Bone bruising: 8+ weeks

Most Cartilage injuries: 4+ weeks

Bursa: 2-6 weeks (or on and on and on) depending on severity

Things that will impact tissue healing times (for better or for worse):

  • Underlying bony change (age related or previous injury) 
  • Anti-inflammatories
  • Progressing exercise too fast
  • No exercise
  • Sitting on your butt 9 hours per day
  • Eating great or crap food
  • Drinking alcohol
  • Drinking caffeine
  • Drinking sugary drinks
  • Age
  • Occupation
  • Values (have you got a big game to play?)
  • Beliefs (your father thinks you're weak)
  • Sleep or lack of...
  • Stress

Keep in mind we are talking about tissue healing times here and this is something completely different from whether you are experiencing pain or whether you have terrific or terrible function (read this entry here for more on the complexity of pain).

Back to our lovely mid-50s lady with sore toe. Potentially, when she kicked her toe into the heavy box, she didn't fracture the long bone but compressed the ends of two bones into each other essentially bruising the bone.  This bruised bone takes a lot longer to heal than a bruise to the skin and the soft tissue just below it and this means it may also hurt for longer.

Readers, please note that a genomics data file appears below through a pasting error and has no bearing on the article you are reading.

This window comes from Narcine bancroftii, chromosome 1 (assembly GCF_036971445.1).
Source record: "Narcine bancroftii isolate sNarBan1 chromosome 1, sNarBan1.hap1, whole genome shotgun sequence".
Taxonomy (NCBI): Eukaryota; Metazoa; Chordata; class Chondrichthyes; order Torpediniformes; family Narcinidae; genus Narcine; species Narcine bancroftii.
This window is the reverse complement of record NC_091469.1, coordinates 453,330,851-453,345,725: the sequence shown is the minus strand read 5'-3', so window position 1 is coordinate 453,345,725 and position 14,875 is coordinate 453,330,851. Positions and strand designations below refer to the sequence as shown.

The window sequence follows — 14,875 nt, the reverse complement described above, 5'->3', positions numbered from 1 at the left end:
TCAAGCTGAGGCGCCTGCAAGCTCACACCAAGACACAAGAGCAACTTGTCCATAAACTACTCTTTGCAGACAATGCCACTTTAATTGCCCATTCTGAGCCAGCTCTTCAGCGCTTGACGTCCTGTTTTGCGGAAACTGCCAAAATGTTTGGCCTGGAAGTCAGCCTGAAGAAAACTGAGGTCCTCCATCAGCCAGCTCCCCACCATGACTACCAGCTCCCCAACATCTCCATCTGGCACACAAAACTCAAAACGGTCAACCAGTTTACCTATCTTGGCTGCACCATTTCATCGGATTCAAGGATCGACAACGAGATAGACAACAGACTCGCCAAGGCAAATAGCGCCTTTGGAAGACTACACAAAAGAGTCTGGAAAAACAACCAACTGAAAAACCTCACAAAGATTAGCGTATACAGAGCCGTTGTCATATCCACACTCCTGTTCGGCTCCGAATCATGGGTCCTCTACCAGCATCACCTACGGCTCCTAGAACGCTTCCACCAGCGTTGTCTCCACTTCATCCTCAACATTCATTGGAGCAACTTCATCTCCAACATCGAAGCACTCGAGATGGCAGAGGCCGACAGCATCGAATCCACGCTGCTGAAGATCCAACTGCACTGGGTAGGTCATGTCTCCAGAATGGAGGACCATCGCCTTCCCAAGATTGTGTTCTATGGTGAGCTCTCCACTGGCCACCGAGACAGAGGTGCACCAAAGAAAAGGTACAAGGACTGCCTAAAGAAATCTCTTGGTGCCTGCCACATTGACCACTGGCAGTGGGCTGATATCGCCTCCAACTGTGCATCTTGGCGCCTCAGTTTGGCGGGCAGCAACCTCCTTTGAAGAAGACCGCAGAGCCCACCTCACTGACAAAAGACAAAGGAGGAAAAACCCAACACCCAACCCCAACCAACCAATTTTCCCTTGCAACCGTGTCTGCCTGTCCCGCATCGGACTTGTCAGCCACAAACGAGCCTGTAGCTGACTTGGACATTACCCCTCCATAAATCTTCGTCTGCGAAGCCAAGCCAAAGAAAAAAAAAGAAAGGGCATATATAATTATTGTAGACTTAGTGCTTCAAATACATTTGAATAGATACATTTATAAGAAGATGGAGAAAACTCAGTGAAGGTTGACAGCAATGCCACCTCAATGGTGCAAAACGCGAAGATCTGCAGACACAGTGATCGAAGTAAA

Finally, walking around with that sore toe can mean you may start to move through your foot differently avoiding the sore joint. You might weight bear more on the foot that doesn't hurt. Your whole body is invested in reducing the pain in your foot and so adapts to give your poor old toe the time and space to heal and recover.  Learning about this can help your anxiety around your sore toe and even reduce pain levels.  And of course manual and physical therapy provided by the Osteopaths at Fairfield Osteopathic Clinic can certainly diagnose, treat and provide education and advice to help reduce your pain and your anxiety about 'how long until this stops hurting'.

To make an appointment book online or call 9489 0981

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Blocked Drains?

Manual Lymphatic Drainage 

Manual Lymphatic Drainage (MLD) is an interesting example of a specific massage technique.  It is purported to reduce swelling and is used to treat patients suffering from lymphoedema, or swelling of one or more limbs.  

Lymphoedema can occur due to compromise or partial failure of the lymphatic system.  

WHAT IS THE LYMPHATIC SYSTEM?

The lymphatic system is a complex network of tiny channels throughout the entire body.  It’s primary function is drainage, circulation and filtration of fluid throughout the body and it also plays a significant role in immune response. In general, movement of the body creates the “pumping action” required to propel lymphatic fluid through this system.